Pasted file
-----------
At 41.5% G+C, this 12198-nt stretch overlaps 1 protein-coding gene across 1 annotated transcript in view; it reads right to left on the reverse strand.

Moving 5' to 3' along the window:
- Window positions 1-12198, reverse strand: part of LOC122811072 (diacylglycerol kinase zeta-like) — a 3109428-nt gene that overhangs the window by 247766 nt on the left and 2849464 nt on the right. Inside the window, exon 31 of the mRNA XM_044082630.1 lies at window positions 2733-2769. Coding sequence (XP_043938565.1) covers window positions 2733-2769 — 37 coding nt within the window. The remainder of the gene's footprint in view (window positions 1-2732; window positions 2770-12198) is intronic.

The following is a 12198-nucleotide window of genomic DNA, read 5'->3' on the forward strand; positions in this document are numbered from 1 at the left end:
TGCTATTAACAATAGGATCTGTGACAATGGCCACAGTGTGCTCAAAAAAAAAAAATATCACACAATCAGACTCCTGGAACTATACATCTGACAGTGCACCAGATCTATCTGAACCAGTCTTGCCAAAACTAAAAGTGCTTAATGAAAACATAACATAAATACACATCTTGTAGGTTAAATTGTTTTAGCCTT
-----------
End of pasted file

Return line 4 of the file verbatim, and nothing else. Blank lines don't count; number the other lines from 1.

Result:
The following is a 12198-nucleotide window of genomic DNA, read 5'->3' on the forward strand; positions in this document are numbered from 1 at the left end: